Coxon, Graham : Stoke Sugarmill

New man, new songs, new neuroses...

Coxon, Graham : Stoke Sugarmill

"How's Damon?" shouts the local village idiot before tonight's first song has even begun. There's always some chump on hand to throw Graham Coxon's past back in his face, but although the line between him and the 'B' word is becoming more definite, tonight is proof that there's still enough agitation festering away inside of the man to keep things spicy for the rest of us.





Dressed like the father of a three year old daughter that he is - yet still a good distance away from middle age spread - Coxon certainly appears at ease. Evidently the light at the end of his tunnel is shining a brighter shade of dim and he even manages to Riverdance like a little Camden-pixie whilst flying through newies 'Spectacular' and the superbly Kinks-like 'No Good Time' early on. It's almost like watching a fleshed-out advert for the Priory, particularly during the transformation of former single 'I Wish' from a scratchy out of tune strum into a art-rock monster. The pained wince that once accompanied a large proportion of his discordant doodles is largely absent tonight but Coxon isn't quite ready for happy ditties about Saturday afternoons spent in Mothercare just yet.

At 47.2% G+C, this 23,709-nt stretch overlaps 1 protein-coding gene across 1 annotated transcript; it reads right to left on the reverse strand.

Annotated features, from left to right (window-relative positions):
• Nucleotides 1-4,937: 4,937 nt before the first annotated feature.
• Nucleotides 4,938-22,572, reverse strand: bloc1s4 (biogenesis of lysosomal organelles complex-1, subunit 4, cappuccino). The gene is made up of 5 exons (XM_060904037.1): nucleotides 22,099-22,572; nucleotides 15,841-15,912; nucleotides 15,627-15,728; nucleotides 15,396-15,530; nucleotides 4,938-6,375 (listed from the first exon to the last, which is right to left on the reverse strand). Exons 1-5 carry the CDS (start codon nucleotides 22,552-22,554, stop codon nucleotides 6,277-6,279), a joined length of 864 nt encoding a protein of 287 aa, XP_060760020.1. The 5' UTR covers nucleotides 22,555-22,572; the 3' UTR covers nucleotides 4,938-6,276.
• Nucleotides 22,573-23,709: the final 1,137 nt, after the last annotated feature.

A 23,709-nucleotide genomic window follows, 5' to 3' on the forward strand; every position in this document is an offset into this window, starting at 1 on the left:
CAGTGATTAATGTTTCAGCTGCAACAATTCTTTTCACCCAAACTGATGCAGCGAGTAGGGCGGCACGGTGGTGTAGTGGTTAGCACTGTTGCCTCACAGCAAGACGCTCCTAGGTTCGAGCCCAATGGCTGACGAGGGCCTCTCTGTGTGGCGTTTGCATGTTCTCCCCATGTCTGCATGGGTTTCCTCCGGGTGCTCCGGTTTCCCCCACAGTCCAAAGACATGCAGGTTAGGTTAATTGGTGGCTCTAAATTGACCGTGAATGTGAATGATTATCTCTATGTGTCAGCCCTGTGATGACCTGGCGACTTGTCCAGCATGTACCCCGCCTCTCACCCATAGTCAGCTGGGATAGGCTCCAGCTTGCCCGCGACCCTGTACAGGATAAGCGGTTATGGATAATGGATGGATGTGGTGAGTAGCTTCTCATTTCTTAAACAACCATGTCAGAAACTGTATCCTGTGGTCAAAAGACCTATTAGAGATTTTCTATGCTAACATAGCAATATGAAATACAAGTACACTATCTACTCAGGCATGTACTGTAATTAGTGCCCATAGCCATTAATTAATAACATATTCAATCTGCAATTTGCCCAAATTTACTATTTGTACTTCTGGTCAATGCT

The clouds gather towards the end of the set. It's a telling sign that Graham still feels the need to play a faithful rendition of the post-punk anthem of disaffection 'That's When I Reach For My Revolver' (originally by the legendary Boston trio Mission Of Burma). The thrashed-out frustration of 'People Of The Earth', meanwhile, sees Coxon angrily barking "People of the earth/You have failed/You still worship the Sun and The Daily Mail" like a speed-addled version of Jam. It's an uproarious end which proves that science, parenthood or even wholesome rock 'n' roll is yet to provide comprehensive rehab for the complex emotions of an ex-Britpop poster boy. The monkey is still on his back, but at least now it's not called Damon, Dave or Alex anymore.



Hardeep Phull

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